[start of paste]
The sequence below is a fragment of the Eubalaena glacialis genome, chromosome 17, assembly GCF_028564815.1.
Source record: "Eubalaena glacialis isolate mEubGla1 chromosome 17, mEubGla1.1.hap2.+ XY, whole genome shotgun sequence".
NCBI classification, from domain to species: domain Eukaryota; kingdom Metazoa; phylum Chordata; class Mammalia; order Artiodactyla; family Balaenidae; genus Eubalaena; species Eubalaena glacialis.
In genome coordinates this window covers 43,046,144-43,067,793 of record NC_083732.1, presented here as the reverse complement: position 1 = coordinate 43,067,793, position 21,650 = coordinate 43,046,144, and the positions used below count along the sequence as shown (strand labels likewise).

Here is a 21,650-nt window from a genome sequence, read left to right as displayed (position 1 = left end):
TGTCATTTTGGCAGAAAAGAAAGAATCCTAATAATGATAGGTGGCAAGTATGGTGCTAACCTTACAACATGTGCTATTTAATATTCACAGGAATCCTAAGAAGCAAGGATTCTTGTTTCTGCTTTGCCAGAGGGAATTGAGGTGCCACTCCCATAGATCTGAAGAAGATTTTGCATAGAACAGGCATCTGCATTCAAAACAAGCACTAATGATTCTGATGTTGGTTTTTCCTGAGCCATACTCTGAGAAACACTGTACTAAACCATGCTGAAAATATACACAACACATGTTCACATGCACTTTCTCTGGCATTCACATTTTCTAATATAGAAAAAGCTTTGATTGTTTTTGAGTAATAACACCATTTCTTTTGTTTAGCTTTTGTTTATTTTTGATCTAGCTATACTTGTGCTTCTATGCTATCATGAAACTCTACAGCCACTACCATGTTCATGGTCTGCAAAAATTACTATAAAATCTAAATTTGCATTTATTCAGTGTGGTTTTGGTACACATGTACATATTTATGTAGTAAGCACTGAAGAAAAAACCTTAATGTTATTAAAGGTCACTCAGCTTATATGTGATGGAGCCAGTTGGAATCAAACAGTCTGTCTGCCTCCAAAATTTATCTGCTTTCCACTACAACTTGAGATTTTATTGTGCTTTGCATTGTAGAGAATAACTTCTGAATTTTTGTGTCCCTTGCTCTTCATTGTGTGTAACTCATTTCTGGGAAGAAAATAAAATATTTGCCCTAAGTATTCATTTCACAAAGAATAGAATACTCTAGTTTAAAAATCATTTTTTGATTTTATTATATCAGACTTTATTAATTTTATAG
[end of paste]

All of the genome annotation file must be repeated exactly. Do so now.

The sequence below is a fragment of the Eubalaena glacialis genome, chromosome 17, assembly GCF_028564815.1.
Source record: "Eubalaena glacialis isolate mEubGla1 chromosome 17, mEubGla1.1.hap2.+ XY, whole genome shotgun sequence".
NCBI classification, from domain to species: domain Eukaryota; kingdom Metazoa; phylum Chordata; class Mammalia; order Artiodactyla; family Balaenidae; genus Eubalaena; species Eubalaena glacialis.
In genome coordinates this window covers 43,046,144-43,067,793 of record NC_083732.1, presented here as the reverse complement: position 1 = coordinate 43,067,793, position 21,650 = coordinate 43,046,144, and the positions used below count along the sequence as shown (strand labels likewise).

Here is a 21,650-nt window from a genome sequence, read left to right as displayed (position 1 = left end):
TGTCATTTTGGCAGAAAAGAAAGAATCCTAATAATGATAGGTGGCAAGTATGGTGCTAACCTTACAACATGTGCTATTTAATATTCACAGGAATCCTAAGAAGCAAGGATTCTTGTTTCTGCTTTGCCAGAGGGAATTGAGGTGCCACTCCCATAGATCTGAAGAAGATTTTGCATAGAACAGGCATCTGCATTCAAAACAAGCACTAATGATTCTGATGTTGGTTTTTCCTGAGCCATACTCTGAGAAACACTGTACTAAACCATGCTGAAAATATACACAACACATGTTCACATGCACTTTCTCTGGCATTCACATTTTCTAATATAGAAAAAGCTTTGATTGTTTTTGAGTAATAACACCATTTCTTTTGTTTAGCTTTTGTTTATTTTTGATCTAGCTATACTTGTGCTTCTATGCTATCATGAAACTCTACAGCCACTACCATGTTCATGGTCTGCAAAAATTACTATAAAATCTAAATTTGCATTTATTCAGTGTGGTTTTGGTACACATGTACATATTTATGTAGTAAGCACTGAAGAAAAAACCTTAATGTTATTAAAGGTCACTCAGCTTATATGTGATGGAGCCAGTTGGAATCAAACAGTCTGTCTGCCTCCAAAATTTATCTGCTTTCCACTACAACTTGAGATTTTATTGTGCTTTGCATTGTAGAGAATAACTTCTGAATTTTTGTGTCCCTTGCTCTTCATTGTGTGTAACTCATTTCTGGGAAGAAAATAAAATATTTGCCCTAAGTATTCATTTCACAAAGAATAGAATACTCTAGTTTAAAAATCATTTTTTGATTTTATTATATCAGACTTTATTAATTTTATAG